The Telegraph has recently carried some interesting articles and correspondence about the value or otherwise of traffic lights.
It reports that in the UK there has been a 25% increase in the number of traffic lights since 2000. Some commentators suggest that removing many of our traffic lights would improve road safety by encouraging us to be more wary at the wheel (or handlebars). Although this appears counter-intuitive, the Transport Research Laboratory says ‘It is a myth that signals guarantee safety.’
The idea of reducing road clutter has been extensively tested in Holland, most obviously in the town of Drachten, which removed virtually all its lights at about the same time we started massively increasing ours. The result has been improved traffic flow, fewer accidents and fewer fatalities. Hans Monderman, the man behind the Drachten experiment, compared his philosophy of motoring to an ice rink: ‘Skaters work out things for themselves, and it works wonderfully well. I am not an anarchist, but we only want traffic lights where they are useful and I haven’t found anywhere they are useful yet.’
A study by the British Infrastructure Group of MPs and peers led by the former Cabinet minister Grant Shapps, warned that poorly designed junctions contribute to congestion. It surveyed 85% of local authorities, who are responsible for 93% of the country’s roads, and found that across the UK’s 245,000 miles of roads, there is a ‘controlled junction’ or crossing every 5.7 miles.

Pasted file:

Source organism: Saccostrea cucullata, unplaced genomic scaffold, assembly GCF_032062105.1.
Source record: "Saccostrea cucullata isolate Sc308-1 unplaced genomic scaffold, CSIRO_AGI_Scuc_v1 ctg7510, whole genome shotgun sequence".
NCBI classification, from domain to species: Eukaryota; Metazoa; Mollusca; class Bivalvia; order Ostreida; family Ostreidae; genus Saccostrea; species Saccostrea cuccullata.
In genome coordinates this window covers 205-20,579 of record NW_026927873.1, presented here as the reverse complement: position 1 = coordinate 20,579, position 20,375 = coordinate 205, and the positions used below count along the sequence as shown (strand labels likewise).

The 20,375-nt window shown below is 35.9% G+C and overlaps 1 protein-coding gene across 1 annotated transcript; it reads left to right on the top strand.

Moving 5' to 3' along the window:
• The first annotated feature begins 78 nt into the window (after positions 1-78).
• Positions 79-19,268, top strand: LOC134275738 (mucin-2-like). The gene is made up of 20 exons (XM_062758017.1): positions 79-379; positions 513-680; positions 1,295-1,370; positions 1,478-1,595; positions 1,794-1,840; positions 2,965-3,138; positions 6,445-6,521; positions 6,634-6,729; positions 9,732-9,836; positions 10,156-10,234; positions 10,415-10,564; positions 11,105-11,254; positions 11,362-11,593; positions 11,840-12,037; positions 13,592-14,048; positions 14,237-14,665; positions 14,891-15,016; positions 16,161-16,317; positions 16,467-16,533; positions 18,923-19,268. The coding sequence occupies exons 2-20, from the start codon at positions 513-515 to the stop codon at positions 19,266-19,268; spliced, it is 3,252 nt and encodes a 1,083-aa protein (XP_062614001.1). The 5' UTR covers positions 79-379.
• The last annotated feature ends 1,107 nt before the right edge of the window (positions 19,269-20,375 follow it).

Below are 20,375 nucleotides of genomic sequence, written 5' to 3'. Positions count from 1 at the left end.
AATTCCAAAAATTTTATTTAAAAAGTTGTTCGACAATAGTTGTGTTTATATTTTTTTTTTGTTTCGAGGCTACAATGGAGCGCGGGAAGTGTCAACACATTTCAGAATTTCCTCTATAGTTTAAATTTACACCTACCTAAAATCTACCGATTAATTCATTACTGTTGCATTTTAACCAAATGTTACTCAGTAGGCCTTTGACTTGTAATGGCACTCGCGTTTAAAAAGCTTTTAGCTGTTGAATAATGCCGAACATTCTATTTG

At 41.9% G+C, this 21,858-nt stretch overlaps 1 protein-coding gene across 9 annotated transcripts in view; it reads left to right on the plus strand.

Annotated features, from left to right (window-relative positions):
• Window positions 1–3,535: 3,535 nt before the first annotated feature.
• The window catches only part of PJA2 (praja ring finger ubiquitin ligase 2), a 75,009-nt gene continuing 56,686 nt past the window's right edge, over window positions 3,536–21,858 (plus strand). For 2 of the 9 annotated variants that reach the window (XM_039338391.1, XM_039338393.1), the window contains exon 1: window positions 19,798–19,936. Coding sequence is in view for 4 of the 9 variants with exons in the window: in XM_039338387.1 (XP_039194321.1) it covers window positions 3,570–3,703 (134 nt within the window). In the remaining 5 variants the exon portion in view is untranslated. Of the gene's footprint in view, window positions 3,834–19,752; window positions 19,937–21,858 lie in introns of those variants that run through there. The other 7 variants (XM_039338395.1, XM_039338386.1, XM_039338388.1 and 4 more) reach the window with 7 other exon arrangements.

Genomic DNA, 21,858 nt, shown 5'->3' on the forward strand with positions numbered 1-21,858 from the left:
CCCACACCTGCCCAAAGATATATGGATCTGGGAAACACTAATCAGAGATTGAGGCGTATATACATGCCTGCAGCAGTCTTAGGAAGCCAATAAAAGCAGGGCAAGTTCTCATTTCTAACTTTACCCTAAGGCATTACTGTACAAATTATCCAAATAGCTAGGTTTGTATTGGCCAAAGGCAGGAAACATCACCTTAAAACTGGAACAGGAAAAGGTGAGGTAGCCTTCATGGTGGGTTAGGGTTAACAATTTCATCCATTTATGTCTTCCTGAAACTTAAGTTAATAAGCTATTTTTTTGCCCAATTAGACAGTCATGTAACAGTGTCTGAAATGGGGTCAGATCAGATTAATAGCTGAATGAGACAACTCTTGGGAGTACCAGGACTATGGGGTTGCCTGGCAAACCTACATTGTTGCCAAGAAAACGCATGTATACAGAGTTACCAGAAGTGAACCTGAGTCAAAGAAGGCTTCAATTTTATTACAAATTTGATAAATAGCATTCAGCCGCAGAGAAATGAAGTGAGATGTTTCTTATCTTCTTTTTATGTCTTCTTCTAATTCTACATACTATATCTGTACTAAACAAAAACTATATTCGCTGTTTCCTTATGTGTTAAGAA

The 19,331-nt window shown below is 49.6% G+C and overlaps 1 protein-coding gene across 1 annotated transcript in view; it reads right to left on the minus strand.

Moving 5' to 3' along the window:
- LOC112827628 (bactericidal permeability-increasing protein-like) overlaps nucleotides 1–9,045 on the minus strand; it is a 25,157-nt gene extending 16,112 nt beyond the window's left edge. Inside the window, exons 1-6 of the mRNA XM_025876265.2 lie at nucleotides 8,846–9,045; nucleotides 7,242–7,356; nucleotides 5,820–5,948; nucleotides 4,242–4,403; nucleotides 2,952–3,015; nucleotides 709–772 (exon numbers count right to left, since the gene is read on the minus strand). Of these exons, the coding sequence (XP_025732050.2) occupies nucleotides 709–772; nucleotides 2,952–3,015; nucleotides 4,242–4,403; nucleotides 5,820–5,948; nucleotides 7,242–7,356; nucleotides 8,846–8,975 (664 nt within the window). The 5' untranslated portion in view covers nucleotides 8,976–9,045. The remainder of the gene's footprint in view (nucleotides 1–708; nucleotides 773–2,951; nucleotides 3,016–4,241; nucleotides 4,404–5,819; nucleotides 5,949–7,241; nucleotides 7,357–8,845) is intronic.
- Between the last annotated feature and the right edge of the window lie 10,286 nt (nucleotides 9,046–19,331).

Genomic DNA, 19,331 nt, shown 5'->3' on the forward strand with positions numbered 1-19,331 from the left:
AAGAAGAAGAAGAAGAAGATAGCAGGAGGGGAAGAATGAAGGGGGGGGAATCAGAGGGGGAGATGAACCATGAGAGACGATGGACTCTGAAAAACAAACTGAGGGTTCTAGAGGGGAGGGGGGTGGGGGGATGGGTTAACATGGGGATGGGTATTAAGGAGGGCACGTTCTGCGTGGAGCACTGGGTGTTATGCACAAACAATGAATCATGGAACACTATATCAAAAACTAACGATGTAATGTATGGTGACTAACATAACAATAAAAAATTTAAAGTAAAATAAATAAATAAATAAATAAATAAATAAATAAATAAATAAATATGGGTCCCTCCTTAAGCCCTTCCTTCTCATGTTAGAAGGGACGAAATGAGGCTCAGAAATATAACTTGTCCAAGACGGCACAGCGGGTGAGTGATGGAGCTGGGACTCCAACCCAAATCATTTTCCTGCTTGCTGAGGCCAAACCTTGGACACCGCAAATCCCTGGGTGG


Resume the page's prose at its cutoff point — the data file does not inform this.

The study, backed by the AA, the RAC and senior politicians, called for a ban on the installation of new road controls, and recommended that traffic lights should be switched off and parking restrictions eased, because the ‘anti-car’ attitude of many councils was clogging up the roads. The report recommended that councils should switch off ‘huge numbers’ of traffic lights, take down needless signs and create more open, ‘shared’ road spaces. This would force drivers, cyclists and pedestrians to take more responsibility for their own safety, co-operate with each other and speed up the flow of traffic.
Mr Shapps, the Conservative MP for Welwyn Hatfield, said: ‘Removing many of these controls, particularly traffic lights, would go a long way to making road travel more efficient and better for the economy, and saving individual motorists money.’
The Dutch town of Makkinga removed all signs and other controls with success. In Ashford, Kent, traffic lights were removed in 2008 and the road layout was simplified. Accident rates fell by 41%, with evidence that congestion has eased, despite a rise in the number of road users.
It is estimated that delayed journeys caused by too many traffic controls costs the economy £16 billion a year, the equivalent of £514 for every registered car in the country. Here are some comments in letters to the Editor of The Telegraph:
‘After many years in the heavy commercial vehicle industry, I have been aghast to see the continuous move toward the installation of more and more unnecessary traffic lights, most of which significantly slow down journey times. A 44-ton truck grinding to a stop at a formerly free-flowing roundabout is an insult to the intelligence. The cost, not least to the environment, is appalling.’
‘The Peahen junction in St Albans is classic in this regard. When the lights work, there is chaos on every approach. When the lights are broken everything runs smoothly.’